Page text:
With AccorHotels announcing plans for vegetable gardens at 1,000 properties, more hotel companies should consider the combination of hospitality and agriculture.
AccorHotels has been in headline-grabbing mode for a while now, particularly with its recent penchant for gobbling up other players in the hospitality space such as FRHI and Onefinestay. But the company made another move this week that’s not as sexy but definitely just as interesting.
The company announced this week that it plans to roll out a set of food sustainability efforts, most notably starting vegetable gardens at 1,000 properties. Chairman and CEO Sébastien Bazin hopes this move will cut down on food waste by as much as 30%.
I feel like this should be lauded for that exact reason, but also it should be drawing groans from a lot of folks who started their careers at a little college near the southern tip of Cayuga Lake in Central New York.
The marriage of hospitality and agriculture is not, technically, a new thing. There are already hoteliers who pride themselves on growing produce on property that they employ in their F&B. But generally, these are resort properties with the space to spare. The idea of making this a standard practice on a large scale seems compelling to me.
So it’s somewhat surprising that this wasn’t a plan formulated by some Cornell alum, because I can’t think of anywhere the intersection of hospitality and farming is more obvious than that school.
I began my career as a journalist not far from Ithaca, in the small town of Geneva, New York. About 40 minutes away from Cornell’s campus, Geneva also serves as the home for the New York State Agricultural Experiment Station, which is operated by Cornell’s College of Agriculture and Life Sciences.
By covering that place for a time, I learned a lot more about apple varieties and pest management than I ever thought possible. But in a broader sense, what they did there showed me the possibilities for agriculture went far beyond what a typical neophyte like me had imagined.
It would be great to see someone (or some company) enterprising and inventive enough to really take this to the next level. Why can’t vegetable gardens be a standard amenity at hotels? Is that any less logical than ice machines?
Every hotel, even those crammed into tight urban spaces, has unused space in one way or another, so why not find a way to dedicate that to growing produce?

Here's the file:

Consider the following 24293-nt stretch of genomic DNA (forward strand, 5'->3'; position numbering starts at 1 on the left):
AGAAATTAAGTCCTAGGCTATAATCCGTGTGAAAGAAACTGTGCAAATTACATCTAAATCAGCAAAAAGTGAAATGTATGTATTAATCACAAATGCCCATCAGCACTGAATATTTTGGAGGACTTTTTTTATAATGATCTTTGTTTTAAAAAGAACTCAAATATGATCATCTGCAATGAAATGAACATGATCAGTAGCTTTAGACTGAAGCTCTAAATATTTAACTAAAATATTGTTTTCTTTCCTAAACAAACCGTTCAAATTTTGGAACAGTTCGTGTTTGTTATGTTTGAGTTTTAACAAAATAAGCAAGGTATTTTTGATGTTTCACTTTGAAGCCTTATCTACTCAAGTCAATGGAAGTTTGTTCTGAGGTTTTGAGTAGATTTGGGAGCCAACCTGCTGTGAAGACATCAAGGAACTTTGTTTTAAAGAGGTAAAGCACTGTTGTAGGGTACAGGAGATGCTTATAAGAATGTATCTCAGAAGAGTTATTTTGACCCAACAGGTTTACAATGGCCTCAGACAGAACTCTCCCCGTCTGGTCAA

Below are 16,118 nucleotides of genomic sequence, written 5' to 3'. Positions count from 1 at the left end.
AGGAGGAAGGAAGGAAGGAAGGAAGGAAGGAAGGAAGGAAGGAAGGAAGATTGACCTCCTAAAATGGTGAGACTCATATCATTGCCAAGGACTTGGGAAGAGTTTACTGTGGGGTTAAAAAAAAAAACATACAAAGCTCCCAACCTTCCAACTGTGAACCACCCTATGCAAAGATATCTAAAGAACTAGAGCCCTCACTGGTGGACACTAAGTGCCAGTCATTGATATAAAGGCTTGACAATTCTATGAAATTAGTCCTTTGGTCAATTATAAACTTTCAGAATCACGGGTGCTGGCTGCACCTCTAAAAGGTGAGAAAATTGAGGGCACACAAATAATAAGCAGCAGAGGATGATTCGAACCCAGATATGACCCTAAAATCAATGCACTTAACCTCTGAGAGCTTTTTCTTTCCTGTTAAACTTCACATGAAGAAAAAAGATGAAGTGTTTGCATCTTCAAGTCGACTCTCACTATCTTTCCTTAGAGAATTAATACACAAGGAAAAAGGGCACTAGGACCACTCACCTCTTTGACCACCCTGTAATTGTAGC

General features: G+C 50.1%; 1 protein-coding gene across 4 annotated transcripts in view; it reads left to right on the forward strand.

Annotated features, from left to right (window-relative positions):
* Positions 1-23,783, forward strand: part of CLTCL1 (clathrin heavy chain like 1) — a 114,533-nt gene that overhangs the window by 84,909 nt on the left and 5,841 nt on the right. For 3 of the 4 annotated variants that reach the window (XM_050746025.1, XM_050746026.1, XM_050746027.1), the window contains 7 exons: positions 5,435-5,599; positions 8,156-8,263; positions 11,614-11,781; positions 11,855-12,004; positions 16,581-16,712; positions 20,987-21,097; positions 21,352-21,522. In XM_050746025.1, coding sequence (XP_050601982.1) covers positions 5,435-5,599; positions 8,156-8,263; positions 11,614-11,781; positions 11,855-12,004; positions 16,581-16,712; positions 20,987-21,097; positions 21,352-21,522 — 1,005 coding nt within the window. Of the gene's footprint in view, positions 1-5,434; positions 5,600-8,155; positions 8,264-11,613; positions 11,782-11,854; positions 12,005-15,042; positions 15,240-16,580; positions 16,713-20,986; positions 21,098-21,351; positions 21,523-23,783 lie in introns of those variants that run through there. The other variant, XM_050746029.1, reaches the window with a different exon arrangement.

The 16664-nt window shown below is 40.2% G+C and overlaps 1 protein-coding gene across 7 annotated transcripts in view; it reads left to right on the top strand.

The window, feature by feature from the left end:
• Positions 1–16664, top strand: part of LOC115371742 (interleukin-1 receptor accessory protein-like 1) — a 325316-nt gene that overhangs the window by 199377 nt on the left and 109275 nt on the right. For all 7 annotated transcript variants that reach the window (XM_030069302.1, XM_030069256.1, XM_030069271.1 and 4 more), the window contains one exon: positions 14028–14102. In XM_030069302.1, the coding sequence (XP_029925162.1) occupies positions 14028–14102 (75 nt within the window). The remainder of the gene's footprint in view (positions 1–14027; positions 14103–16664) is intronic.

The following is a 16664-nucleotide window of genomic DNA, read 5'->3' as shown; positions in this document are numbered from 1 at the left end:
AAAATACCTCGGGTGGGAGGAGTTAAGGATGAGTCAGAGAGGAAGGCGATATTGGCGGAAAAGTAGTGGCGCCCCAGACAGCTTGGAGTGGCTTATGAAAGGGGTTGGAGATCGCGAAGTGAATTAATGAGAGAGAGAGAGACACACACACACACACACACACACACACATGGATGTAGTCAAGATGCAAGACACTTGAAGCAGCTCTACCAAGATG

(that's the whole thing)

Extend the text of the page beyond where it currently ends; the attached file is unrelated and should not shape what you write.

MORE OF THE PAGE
Urban farming already exists to some extent, but the hotel industry could be the engine that drives it forward as it becomes more mainstream while reaping the benefits it generates for F&B, sustainability and goodwill.
At this point, it seems like a great way for some brands to differentiate in the market without sinking in a significant investment. On top of that, it would grant some of those big-box brands that more “local, authentic” feel everyone seems to be chasing.
If I’m traveling to Florida and stay at a Holiday Inn Express that can offer me not just selfie pancakes for breakfast but oranges grown on property, I instantly feel a connection to that hotel and the surrounding area. If I’m in a Courtyard in Nebraska and I can get fresh sweet corn grown on property as a side with my dinner while working in my guestroom, that turns a mundane workday into an experience I’ll tell my co-workers about when I get back to the office.
This should serve as a reminder to hoteliers that on-property food matters beyond just the revenue it generates. It’s something that establishes a connection with guests if done in the right way. Being able to say, “This is our food that we grew, prepared and served just for you” makes it seem more special than a typical meal.
Let me know if you agree or disagree by emailing me at firstname.lastname@example.org or on Twitter, where I’m @HNN_Sean. I look forward to hearing from all you Cornell grads telling me how wrong I am for calling you out.
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